Managing the End-Of-Life of the Equipment

Finally, energy systems’ components have a limited lifespan. When thinking about and shaping the just transition, it is important to consider and develop the capacities necessary to decommission the equipment at the end of its life, in order to avoid harmful waste treatment practices and to maximise the value of the materials. This requires both technical skills and the knowledge of appropriate business models. Having institutional arrangements in place (e.g., for recycling or the safe disposal of components) to support good business management is crucial. Local governments need to understand how to best attract private investment for end-of-life management and how they can hold importers and producers accountable for their products. Suitable business models must be developed to keep the systems within the control of the producer (Balasubramanian et al., 2019). Informal waste management and often highly decentralised markets pose a particular challenge for the emergence of a circular economy in the local renewable energy sectors.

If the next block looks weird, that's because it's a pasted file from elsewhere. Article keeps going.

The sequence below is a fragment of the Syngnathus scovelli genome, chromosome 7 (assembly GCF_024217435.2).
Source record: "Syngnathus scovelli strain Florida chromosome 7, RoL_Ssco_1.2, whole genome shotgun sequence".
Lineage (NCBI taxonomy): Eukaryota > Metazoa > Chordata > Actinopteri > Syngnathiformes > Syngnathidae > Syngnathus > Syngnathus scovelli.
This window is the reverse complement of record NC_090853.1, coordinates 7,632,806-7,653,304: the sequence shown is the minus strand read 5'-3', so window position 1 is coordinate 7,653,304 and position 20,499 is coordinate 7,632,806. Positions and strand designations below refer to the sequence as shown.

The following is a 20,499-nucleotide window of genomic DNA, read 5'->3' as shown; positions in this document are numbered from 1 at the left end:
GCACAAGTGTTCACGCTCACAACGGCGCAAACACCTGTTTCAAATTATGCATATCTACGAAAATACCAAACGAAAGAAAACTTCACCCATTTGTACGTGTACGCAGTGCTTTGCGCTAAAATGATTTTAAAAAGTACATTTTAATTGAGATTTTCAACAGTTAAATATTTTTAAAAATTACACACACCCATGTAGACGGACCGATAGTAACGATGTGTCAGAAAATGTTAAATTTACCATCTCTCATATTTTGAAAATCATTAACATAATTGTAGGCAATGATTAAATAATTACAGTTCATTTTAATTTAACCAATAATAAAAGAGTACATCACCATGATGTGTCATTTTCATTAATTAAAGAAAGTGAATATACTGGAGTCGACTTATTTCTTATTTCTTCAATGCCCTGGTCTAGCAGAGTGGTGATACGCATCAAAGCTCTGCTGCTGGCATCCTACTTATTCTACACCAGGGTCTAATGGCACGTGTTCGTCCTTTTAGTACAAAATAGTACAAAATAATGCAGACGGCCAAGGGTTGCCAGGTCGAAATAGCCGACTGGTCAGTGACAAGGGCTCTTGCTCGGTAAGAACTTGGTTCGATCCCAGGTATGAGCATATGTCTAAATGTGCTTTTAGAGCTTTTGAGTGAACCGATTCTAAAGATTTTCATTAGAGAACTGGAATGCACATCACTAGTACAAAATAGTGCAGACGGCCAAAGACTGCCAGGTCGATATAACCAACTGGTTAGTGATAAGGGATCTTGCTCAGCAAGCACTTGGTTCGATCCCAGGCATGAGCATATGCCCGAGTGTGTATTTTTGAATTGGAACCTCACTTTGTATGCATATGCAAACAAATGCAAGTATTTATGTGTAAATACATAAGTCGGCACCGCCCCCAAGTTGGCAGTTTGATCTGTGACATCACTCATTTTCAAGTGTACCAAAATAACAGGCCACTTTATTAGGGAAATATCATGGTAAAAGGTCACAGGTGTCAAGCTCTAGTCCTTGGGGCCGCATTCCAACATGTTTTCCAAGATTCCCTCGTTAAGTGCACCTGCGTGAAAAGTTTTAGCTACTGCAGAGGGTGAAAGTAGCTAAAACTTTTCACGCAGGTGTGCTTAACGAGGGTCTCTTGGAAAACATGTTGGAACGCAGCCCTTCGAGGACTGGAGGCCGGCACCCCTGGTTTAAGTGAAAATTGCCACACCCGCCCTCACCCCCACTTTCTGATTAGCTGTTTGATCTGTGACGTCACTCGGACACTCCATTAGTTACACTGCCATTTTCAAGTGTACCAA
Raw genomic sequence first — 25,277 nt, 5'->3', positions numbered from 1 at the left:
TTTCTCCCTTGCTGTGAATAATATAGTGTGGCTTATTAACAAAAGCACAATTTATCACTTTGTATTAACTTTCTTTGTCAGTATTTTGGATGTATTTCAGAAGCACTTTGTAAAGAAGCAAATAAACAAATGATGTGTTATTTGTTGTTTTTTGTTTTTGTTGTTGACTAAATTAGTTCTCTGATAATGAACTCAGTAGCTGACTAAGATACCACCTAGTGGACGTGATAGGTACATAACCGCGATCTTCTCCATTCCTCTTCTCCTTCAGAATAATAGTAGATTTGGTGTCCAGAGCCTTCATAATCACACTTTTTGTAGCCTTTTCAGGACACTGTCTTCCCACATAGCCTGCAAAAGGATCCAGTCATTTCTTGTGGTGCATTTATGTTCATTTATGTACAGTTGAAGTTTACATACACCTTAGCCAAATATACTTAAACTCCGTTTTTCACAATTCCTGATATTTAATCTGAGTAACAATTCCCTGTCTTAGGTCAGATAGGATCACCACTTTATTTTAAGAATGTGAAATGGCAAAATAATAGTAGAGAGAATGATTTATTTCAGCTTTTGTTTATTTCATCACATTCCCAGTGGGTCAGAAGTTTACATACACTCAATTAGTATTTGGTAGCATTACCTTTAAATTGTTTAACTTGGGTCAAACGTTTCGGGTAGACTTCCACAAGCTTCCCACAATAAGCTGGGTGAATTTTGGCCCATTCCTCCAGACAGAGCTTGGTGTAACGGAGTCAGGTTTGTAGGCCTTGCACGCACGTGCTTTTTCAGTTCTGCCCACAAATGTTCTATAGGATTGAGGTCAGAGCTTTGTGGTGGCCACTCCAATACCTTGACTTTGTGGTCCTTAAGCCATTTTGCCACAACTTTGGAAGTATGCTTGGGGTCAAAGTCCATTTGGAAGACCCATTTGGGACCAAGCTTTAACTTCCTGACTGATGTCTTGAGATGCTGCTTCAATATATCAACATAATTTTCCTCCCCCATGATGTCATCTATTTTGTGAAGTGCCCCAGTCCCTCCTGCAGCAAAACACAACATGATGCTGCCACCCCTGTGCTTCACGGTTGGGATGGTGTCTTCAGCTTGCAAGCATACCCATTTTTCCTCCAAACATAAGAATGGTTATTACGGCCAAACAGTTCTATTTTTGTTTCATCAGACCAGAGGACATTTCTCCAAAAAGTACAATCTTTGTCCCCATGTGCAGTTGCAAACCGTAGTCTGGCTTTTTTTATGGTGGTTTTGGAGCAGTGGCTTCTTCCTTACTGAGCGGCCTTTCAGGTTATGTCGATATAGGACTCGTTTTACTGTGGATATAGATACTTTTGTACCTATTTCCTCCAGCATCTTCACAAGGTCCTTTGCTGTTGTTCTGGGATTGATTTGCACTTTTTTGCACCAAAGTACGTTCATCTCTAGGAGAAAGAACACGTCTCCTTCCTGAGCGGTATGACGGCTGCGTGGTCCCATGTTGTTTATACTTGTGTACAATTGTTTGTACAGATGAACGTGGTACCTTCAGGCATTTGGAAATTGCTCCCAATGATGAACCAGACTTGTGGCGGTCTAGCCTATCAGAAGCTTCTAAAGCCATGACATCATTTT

Looking Beyond the Project Cycle

In summary, the project cycle perspective sheds light on fields that have the potential to improve local capacity building. These include community engagement, project management, the operation, maintenance and repair of systems, and their end-of-life management. But energy projects do not take place in a vacuum: they are embedded in overarching structures – both nationally and internationally – such as industry settings, financing structures, academic landscapes and political and societal frameworks. Improving these structural conditions also requires a specific set of skills and competencies. Local products and services must be available along the whole value chain, from the manufacture of components to the integration of whole systems and the development of projects. For that, private entrepreneurship at local level must be facilitated, which requires capacities in the industry domain. The role played by commercial banks and local financiers, who provide the capital for local business, is crucial. Financial mechanisms to promote the transition, such as ownership models, must be developed and implemented.